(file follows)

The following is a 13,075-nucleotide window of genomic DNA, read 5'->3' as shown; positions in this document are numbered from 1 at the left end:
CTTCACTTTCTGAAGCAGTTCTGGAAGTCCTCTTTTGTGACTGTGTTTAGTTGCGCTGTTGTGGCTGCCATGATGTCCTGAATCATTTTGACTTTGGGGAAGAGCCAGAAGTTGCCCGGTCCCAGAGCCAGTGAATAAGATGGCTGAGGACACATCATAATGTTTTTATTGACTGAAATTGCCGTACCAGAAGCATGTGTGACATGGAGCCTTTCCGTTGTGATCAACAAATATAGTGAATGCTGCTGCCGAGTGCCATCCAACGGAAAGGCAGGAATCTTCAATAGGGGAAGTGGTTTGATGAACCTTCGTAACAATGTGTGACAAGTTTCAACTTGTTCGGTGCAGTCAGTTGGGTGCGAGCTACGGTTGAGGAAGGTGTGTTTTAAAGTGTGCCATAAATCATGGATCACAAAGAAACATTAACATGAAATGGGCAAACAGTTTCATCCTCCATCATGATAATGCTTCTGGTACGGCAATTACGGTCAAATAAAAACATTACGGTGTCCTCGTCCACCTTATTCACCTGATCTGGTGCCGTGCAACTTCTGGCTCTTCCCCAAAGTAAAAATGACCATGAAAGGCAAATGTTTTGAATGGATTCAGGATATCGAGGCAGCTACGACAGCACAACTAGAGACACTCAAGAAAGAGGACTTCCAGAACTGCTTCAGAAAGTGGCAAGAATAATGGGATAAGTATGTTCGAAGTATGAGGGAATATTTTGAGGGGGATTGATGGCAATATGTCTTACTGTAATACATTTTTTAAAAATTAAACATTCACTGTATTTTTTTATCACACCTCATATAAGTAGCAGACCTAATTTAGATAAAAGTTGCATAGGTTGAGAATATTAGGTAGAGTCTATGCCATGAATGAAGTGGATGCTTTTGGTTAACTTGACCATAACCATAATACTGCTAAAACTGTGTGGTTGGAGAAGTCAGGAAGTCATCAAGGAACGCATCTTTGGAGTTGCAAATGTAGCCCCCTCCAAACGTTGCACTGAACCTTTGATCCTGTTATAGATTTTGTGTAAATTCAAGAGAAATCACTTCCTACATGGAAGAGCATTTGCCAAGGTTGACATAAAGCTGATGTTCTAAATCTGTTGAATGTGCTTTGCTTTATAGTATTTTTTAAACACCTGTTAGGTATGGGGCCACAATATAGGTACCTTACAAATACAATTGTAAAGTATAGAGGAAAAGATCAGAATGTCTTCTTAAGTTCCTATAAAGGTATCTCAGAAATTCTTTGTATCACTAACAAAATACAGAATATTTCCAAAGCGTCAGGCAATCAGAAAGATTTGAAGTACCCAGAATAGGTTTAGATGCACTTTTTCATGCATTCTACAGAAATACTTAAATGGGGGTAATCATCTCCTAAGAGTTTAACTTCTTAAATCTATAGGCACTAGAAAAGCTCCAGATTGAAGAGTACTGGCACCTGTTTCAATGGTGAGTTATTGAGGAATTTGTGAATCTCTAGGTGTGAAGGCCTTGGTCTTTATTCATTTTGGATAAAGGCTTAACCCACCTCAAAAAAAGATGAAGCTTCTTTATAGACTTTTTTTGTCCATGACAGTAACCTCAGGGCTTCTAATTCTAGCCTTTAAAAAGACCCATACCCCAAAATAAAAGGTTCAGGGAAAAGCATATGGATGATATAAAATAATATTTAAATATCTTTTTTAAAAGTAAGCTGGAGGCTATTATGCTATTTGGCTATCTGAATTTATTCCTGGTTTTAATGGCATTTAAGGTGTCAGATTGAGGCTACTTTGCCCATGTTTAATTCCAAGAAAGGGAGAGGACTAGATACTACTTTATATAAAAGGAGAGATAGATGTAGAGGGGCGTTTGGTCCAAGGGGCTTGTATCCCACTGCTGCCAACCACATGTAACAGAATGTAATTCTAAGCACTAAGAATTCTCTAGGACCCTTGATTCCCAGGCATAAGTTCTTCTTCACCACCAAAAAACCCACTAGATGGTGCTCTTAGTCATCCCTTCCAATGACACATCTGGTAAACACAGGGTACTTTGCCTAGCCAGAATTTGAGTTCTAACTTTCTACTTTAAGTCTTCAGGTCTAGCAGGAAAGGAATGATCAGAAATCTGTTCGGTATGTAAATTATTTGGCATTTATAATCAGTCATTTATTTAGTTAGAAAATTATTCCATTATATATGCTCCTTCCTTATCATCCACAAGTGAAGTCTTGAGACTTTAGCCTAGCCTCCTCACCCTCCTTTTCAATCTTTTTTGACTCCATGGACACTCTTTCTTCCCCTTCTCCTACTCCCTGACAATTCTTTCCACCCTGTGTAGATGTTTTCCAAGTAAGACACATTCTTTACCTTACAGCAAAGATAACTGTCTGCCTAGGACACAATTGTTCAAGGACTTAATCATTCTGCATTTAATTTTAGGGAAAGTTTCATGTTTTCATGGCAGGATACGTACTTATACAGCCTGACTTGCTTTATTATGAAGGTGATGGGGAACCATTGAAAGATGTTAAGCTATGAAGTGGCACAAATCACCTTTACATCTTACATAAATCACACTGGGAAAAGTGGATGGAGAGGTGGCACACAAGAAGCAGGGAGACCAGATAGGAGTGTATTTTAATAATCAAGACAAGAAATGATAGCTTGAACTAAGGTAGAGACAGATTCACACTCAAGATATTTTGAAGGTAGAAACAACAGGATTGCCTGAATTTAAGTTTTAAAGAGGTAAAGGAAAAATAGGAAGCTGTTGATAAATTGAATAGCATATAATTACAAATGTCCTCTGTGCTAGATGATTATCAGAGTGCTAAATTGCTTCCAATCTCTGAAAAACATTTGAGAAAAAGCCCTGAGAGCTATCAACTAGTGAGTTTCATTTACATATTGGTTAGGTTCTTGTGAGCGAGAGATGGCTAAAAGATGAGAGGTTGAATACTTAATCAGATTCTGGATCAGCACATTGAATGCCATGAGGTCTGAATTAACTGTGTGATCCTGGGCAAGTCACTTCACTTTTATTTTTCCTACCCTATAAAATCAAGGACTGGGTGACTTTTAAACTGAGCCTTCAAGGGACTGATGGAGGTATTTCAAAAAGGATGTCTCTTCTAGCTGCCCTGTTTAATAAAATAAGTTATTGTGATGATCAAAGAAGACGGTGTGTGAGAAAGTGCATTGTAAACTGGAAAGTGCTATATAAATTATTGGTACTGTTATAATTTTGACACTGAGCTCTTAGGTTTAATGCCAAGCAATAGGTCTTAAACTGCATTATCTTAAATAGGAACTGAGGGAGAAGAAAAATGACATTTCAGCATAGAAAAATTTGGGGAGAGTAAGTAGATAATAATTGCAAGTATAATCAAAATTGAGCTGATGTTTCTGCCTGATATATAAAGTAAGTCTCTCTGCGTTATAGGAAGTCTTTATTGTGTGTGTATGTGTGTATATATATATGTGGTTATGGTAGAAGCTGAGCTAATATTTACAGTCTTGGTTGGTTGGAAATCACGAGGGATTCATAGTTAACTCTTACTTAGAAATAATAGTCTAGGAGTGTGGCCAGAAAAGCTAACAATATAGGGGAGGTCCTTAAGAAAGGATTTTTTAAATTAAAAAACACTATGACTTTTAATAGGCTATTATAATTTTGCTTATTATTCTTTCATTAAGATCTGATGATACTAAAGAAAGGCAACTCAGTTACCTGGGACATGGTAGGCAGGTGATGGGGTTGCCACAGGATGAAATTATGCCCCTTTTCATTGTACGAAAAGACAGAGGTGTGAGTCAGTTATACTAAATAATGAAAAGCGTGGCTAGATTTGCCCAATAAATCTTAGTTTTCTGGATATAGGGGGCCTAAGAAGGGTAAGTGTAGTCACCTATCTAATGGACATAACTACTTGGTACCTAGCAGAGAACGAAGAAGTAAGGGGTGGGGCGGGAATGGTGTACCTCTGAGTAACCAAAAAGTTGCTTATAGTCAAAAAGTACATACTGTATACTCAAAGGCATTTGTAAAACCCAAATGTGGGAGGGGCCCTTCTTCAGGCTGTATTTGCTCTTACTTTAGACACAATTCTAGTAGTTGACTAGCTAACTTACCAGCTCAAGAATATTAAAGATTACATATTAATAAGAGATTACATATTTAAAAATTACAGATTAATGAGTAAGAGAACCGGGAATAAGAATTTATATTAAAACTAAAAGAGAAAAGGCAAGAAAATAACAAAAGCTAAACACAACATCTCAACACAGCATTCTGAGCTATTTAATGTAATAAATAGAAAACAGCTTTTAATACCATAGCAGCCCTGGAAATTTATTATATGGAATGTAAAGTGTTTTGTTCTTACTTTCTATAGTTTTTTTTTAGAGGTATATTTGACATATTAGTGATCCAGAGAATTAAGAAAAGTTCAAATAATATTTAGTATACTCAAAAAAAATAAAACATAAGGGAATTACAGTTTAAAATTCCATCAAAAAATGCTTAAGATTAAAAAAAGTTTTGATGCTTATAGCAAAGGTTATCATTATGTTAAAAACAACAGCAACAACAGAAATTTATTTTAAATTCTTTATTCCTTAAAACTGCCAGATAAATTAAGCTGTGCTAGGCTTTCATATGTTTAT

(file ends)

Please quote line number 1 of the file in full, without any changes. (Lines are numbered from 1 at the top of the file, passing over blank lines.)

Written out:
The following is a 13,075-nucleotide window of genomic DNA, read 5'->3' as shown; positions in this document are numbered from 1 at the left end: